Travel Flashback: Le Langhe, Slow Food, and Truffles

Today I launch another new series on my blog. Living in Rhode Island, I don’t always get out to new, exciting places and therefore lack new content. However, while I was abroad last fall I noted time and again that I’d have a lot to write about once I got back, so I’m now pulling from those memory archives to share some old stories. Here’s the first.

On my program trip to Turin last fall, we made a couple of stops along the way to and from Piedmont’s principal city. On our way up, we stopped at the seat of the Slow Food movement at the L’Università di Scienze Gastronomiche (or University of Food/Gastronomy). The Slow Food movement started in Italy as a response to fast food, and its name is in English to cheekily mock American fast food. While it’s been a while since I visited, here’s what I remember. Students come to the school from across the globe to learn about agriculture and cooking. Every year some embark on study trips around the world to learn more out in the field and travel to places like Peru or Thailand.

After touring the grounds, we ate at their restaurant, where students prepared incredibly fresh and well made foods for us, along with some of the best focaccia I’ve had to date. They served us a tiny, whole fish– bones, eyeballs, and all–which I made a valiant effort with but couldn’t quite overcome.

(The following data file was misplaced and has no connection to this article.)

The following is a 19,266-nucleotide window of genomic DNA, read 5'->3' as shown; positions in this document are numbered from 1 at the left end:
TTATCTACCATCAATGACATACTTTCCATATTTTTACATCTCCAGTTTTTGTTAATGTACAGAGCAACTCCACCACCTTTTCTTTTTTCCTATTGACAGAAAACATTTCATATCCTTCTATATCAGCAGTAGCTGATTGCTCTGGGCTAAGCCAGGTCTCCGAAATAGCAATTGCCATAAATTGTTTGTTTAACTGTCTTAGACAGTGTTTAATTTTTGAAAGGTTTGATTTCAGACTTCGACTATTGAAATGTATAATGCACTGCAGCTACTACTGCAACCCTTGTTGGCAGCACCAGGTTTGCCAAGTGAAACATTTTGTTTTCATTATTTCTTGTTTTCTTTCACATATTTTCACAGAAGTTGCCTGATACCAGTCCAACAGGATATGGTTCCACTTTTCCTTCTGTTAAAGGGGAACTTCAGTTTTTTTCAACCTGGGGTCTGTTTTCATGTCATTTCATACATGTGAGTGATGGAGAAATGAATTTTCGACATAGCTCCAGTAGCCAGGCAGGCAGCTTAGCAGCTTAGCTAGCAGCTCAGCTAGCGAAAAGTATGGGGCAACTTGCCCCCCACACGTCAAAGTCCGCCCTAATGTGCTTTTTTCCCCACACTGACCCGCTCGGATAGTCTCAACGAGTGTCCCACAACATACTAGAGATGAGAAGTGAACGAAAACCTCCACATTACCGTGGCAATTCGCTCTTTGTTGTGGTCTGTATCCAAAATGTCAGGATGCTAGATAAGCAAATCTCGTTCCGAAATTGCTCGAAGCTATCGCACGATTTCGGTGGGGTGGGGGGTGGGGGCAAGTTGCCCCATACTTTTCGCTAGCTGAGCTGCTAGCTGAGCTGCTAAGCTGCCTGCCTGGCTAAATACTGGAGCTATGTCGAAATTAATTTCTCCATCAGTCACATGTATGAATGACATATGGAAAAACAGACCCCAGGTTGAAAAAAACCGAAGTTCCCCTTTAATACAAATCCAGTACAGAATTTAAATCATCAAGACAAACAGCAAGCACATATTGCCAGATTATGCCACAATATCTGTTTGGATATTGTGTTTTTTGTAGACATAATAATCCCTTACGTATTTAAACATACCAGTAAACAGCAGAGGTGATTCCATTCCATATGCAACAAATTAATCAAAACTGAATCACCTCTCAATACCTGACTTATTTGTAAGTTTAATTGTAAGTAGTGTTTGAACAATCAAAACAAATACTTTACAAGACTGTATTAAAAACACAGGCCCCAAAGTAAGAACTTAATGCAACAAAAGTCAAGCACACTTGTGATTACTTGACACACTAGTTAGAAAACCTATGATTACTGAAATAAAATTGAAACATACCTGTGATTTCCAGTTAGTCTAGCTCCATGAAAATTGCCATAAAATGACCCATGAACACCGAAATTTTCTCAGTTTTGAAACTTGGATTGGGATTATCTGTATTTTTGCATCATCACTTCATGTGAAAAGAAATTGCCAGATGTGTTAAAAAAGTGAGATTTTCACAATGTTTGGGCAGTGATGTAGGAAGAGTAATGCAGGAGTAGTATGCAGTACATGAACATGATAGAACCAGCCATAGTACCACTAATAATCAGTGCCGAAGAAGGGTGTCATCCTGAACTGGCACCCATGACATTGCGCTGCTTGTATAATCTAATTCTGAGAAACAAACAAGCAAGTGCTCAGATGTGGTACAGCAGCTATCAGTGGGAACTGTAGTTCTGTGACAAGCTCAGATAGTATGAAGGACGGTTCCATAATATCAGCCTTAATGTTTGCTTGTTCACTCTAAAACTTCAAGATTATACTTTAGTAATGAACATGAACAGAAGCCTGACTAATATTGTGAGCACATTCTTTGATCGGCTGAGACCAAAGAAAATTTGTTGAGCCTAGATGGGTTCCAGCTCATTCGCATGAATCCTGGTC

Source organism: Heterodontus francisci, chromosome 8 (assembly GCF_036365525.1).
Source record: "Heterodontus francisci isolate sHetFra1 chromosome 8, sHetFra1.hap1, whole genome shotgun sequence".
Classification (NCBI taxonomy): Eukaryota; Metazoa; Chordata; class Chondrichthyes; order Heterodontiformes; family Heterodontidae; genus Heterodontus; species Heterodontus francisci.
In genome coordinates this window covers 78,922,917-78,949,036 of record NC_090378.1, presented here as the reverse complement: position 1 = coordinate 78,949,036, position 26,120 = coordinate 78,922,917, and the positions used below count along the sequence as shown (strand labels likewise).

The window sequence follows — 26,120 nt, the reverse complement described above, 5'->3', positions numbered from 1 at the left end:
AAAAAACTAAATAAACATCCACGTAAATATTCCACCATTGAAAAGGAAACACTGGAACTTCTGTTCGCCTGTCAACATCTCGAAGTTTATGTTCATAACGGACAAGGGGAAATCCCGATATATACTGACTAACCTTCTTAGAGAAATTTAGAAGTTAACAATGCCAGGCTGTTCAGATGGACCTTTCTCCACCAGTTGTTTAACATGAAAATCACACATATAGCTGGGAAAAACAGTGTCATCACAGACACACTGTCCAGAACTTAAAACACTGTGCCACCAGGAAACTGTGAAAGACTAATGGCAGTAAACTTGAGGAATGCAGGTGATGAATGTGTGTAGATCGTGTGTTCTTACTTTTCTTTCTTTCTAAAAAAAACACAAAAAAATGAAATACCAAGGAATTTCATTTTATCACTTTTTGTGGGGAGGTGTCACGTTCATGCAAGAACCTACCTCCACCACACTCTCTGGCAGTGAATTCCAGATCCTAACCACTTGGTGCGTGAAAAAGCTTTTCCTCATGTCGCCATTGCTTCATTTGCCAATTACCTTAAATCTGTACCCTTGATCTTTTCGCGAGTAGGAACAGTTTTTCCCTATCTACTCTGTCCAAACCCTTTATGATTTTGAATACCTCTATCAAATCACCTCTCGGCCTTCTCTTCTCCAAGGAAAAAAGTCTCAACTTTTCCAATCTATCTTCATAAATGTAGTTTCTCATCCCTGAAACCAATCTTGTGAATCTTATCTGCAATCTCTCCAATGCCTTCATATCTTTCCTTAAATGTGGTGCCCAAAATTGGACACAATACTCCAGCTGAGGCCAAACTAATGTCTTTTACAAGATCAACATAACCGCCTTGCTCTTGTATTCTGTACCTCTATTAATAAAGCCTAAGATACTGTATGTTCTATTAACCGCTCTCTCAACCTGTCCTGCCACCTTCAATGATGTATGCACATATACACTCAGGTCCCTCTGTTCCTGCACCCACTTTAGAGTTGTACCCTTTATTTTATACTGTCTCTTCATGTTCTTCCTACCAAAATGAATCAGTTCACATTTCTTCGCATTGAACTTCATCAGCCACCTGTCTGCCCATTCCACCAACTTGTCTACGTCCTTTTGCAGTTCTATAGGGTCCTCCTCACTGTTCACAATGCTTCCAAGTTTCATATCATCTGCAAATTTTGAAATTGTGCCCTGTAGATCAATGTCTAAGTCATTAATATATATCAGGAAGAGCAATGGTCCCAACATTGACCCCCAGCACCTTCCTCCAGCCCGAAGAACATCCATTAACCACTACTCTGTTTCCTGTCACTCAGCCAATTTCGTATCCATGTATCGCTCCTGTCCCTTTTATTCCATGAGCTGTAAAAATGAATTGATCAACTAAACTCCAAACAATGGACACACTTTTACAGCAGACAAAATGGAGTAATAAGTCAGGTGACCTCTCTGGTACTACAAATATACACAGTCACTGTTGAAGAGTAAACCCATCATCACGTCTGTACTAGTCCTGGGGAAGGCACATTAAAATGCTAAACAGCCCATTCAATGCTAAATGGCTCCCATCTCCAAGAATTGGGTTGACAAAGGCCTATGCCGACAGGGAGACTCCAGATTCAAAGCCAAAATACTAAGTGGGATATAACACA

On our way back from Turin, we stopped in Alba for the Truffle Festival (Fiera del Tartufo). Chaos engulfed what would otherwise be a sleepy Italian town: medieval reenactors blew trumpets and marched around, people threw elbows to get to the polenta table, and there was so much going on that I didn’t feel like I got to absorb any of it. At any rate, we had a quick tour of Alba and then hopped over to a tent where different farmers and vendors were selling all sorts of truffle products. While the price tag to buy anything was beyond my reach, the ticket to get in meant that I got my fill of “free” samples. Instead of truffles, my lunch would be back at that polenta table I mentioned earlier (no elbows were thrown in the making of this blog post…maybe).

Finally, we retreated from the chaos and drove out to Le Langhe, the rolling foothills of Turin. We’d learned a bit about Le Langhe when studying Beppe Fenoglio and Una questione privata (A Private Affair) in our writing workshop, so I’d been looking forward to putting a name to a face, so to speak. The fog, which Fenoglio includes in Milton’s riveting search for Fulvia during WWII, had seeped into the vineyards and hills and was quite scenic though haunting. To top it all off, we visited a local vineyard, sampled some wines, which being Piedmont meant Barolo and Barbaresco!

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